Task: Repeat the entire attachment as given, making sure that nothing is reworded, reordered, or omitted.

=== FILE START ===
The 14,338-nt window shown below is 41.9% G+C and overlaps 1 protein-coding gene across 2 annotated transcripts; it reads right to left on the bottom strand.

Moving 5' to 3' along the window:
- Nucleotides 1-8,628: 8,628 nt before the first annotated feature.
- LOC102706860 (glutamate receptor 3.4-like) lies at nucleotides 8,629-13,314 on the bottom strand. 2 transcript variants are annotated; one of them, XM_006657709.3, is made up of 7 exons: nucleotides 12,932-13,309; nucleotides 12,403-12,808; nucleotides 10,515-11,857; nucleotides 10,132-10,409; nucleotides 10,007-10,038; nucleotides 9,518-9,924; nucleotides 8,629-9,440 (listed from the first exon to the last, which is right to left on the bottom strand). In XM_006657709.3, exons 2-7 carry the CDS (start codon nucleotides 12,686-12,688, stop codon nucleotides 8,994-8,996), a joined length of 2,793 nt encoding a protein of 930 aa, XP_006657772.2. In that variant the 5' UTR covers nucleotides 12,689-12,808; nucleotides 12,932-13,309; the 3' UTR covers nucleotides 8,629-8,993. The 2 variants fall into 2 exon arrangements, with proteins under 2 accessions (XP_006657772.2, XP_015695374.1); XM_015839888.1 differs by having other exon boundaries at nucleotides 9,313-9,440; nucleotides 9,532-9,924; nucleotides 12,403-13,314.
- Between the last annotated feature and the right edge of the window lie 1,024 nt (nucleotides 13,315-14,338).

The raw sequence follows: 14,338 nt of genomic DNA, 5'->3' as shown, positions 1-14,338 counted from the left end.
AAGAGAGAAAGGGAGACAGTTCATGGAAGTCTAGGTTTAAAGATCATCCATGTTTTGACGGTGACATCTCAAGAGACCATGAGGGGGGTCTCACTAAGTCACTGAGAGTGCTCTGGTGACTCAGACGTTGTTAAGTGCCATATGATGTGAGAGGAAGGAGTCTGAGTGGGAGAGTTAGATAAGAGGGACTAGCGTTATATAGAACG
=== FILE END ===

The 14,338-nt window shown below is 41.9% G+C and overlaps 1 protein-coding gene across 2 annotated transcripts; it reads right to left on the bottom strand.

Moving 5' to 3' along the window:
- Nucleotides 1-8,628: 8,628 nt before the first annotated feature.
- LOC102706860 (glutamate receptor 3.4-like) lies at nucleotides 8,629-13,314 on the bottom strand. 2 transcript variants are annotated; one of them, XM_006657709.3, is made up of 7 exons: nucleotides 12,932-13,309; nucleotides 12,403-12,808; nucleotides 10,515-11,857; nucleotides 10,132-10,409; nucleotides 10,007-10,038; nucleotides 9,518-9,924; nucleotides 8,629-9,440 (listed from the first exon to the last, which is right to left on the bottom strand). In XM_006657709.3, exons 2-7 carry the CDS (start codon nucleotides 12,686-12,688, stop codon nucleotides 8,994-8,996), a joined length of 2,793 nt encoding a protein of 930 aa, XP_006657772.2. In that variant the 5' UTR covers nucleotides 12,689-12,808; nucleotides 12,932-13,309; the 3' UTR covers nucleotides 8,629-8,993. The 2 variants fall into 2 exon arrangements, with proteins under 2 accessions (XP_006657772.2, XP_015695374.1); XM_015839888.1 differs by having other exon boundaries at nucleotides 9,313-9,440; nucleotides 9,532-9,924; nucleotides 12,403-13,314.
- Between the last annotated feature and the right edge of the window lie 1,024 nt (nucleotides 13,315-14,338).

The raw sequence follows: 14,338 nt of genomic DNA, 5'->3' as shown, positions 1-14,338 counted from the left end.
AAGAGAGAAAGGGAGACAGTTCATGGAAGTCTAGGTTTAAAGATCATCCATGTTTTGACGGTGACATCTCAAGAGACCATGAGGGGGGTCTCACTAAGTCACTGAGAGTGCTCTGGTGACTCAGACGTTGTTAAGTGCCATATGATGTGAGAGGAAGGAGTCTGAGTGGGAGAGTTAGATAAGAGGGACTAGCGTTATATAGAACG